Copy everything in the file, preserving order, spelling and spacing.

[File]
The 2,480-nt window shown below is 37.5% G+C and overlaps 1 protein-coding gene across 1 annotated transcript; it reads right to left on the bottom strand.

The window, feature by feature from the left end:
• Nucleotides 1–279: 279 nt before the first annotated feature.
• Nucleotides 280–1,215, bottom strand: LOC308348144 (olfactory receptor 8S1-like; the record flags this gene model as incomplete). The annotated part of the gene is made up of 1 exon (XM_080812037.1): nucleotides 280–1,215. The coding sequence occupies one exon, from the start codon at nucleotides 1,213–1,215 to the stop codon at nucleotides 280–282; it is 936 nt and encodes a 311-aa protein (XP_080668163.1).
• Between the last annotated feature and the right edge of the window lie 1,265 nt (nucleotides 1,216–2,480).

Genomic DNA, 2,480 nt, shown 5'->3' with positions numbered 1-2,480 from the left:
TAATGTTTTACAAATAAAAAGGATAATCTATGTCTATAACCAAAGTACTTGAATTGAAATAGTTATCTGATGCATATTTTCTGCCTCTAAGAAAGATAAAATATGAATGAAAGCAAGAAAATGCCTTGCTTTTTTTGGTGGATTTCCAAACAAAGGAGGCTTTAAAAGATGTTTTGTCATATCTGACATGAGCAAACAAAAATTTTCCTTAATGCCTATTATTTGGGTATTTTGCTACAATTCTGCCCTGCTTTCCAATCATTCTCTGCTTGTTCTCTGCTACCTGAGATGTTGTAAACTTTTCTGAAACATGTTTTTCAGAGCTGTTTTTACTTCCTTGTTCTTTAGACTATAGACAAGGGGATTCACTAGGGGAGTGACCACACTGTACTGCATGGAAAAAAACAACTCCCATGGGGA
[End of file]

The 2,480-nt window shown below is 37.5% G+C and overlaps 1 protein-coding gene across 1 annotated transcript; it reads right to left on the bottom strand.

The window, feature by feature from the left end:
• Nucleotides 1–279: 279 nt before the first annotated feature.
• Nucleotides 280–1,215, bottom strand: LOC308348144 (olfactory receptor 8S1-like; the record flags this gene model as incomplete). The annotated part of the gene is made up of 1 exon (XM_080812037.1): nucleotides 280–1,215. The coding sequence occupies one exon, from the start codon at nucleotides 1,213–1,215 to the stop codon at nucleotides 280–282; it is 936 nt and encodes a 311-aa protein (XP_080668163.1).
• Between the last annotated feature and the right edge of the window lie 1,265 nt (nucleotides 1,216–2,480).

Genomic DNA, 2,480 nt, shown 5'->3' with positions numbered 1-2,480 from the left:
TAATGTTTTACAAATAAAAAGGATAATCTATGTCTATAACCAAAGTACTTGAATTGAAATAGTTATCTGATGCATATTTTCTGCCTCTAAGAAAGATAAAATATGAATGAAAGCAAGAAAATGCCTTGCTTTTTTTGGTGGATTTCCAAACAAAGGAGGCTTTAAAAGATGTTTTGTCATATCTGACATGAGCAAACAAAAATTTTCCTTAATGCCTATTATTTGGGTATTTTGCTACAATTCTGCCCTGCTTTCCAATCATTCTCTGCTTGTTCTCTGCTACCTGAGATGTTGTAAACTTTTCTGAAACATGTTTTTCAGAGCTGTTTTTACTTCCTTGTTCTTTAGACTATAGACAAGGGGATTCACTAGGGGAGTGACCACACTGTACTGCATGGAAAAAAACAACTCCCATGGGGA